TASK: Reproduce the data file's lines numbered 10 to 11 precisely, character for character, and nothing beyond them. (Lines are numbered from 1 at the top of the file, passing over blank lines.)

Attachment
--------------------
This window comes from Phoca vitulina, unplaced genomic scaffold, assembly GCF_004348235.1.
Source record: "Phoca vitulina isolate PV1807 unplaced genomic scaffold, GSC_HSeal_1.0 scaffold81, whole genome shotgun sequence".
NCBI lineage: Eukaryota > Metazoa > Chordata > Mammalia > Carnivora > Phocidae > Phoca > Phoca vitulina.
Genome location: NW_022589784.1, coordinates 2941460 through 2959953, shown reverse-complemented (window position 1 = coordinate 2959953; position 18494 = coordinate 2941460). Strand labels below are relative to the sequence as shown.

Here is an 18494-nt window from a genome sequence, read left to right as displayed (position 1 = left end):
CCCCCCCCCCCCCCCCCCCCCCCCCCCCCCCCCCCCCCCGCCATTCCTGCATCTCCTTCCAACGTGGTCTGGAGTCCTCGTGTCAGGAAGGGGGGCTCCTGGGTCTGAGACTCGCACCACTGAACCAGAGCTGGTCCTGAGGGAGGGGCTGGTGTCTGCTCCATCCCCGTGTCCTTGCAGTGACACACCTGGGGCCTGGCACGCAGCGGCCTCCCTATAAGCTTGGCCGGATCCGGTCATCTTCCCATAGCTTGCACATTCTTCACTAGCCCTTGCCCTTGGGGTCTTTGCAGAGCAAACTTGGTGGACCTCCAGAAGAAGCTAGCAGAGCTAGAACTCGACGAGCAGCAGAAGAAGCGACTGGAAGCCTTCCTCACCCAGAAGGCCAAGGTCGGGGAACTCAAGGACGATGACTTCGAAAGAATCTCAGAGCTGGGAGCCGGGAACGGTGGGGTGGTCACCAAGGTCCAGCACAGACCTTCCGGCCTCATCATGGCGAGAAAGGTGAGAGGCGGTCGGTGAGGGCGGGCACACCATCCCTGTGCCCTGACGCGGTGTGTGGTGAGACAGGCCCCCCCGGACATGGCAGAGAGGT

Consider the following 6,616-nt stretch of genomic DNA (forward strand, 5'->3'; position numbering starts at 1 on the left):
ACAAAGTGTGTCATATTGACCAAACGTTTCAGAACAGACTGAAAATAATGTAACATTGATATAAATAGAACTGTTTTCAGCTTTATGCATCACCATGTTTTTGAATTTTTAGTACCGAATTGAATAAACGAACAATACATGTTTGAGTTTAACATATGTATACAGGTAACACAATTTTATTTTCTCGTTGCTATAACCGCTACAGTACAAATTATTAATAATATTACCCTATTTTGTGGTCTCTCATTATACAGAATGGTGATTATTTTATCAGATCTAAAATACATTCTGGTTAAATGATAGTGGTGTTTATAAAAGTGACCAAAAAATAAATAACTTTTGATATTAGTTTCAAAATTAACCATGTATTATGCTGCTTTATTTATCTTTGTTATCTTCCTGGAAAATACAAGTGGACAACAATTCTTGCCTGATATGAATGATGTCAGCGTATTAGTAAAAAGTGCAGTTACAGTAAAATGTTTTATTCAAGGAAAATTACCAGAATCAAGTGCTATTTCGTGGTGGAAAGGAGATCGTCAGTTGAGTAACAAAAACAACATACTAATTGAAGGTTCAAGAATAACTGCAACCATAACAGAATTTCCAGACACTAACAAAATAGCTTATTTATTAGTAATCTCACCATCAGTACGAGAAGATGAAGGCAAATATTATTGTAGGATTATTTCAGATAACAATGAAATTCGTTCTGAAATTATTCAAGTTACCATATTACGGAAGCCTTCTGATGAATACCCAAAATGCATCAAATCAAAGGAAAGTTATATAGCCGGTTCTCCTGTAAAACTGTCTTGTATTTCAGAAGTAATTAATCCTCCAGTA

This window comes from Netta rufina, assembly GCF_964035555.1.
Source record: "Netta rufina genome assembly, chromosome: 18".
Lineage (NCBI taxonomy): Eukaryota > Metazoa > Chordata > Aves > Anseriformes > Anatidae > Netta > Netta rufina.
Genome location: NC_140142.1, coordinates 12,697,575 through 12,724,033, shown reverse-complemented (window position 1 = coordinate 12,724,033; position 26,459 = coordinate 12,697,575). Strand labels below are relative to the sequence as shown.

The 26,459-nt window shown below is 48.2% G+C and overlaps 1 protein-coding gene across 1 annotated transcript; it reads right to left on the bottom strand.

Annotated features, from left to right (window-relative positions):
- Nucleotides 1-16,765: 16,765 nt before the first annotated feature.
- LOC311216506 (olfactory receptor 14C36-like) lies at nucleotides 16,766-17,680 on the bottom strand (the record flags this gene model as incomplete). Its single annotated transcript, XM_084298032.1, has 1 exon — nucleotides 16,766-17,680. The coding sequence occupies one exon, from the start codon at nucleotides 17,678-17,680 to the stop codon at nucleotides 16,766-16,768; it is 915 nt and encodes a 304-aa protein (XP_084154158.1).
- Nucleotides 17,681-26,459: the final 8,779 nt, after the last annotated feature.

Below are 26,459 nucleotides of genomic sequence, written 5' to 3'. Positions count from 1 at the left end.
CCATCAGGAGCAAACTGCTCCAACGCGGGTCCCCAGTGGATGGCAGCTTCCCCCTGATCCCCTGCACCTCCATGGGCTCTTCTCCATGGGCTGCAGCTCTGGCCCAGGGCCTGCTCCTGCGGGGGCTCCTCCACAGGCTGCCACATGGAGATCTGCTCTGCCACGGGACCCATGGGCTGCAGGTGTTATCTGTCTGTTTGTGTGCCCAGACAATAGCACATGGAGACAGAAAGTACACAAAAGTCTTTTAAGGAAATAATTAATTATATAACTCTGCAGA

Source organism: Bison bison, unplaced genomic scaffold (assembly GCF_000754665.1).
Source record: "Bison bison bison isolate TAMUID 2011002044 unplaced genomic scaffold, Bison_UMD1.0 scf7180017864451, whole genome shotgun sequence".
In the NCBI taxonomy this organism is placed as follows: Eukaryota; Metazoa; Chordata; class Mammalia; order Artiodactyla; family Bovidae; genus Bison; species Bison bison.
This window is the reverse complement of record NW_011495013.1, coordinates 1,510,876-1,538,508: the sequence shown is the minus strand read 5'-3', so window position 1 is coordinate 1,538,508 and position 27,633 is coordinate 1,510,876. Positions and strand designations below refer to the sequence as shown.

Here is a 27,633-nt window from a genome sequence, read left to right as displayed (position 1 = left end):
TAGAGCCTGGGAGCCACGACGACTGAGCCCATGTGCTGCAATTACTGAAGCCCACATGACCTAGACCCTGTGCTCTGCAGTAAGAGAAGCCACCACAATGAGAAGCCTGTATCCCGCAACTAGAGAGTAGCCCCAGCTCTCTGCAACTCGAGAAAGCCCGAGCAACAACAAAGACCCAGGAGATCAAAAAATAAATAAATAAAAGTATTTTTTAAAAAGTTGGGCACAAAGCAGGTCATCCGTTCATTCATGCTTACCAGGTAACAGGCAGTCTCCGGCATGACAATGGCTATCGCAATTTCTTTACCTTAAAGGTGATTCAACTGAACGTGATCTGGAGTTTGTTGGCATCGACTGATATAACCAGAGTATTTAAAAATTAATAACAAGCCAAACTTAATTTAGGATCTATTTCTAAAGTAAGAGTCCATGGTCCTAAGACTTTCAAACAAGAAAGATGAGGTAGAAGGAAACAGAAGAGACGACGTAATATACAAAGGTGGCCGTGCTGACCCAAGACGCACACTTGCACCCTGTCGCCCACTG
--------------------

Source record: "Netta rufina genome assembly, chromosome: 18".
Lineage (NCBI taxonomy): Eukaryota > Metazoa > Chordata > Aves > Anseriformes > Anatidae > Netta > Netta rufina.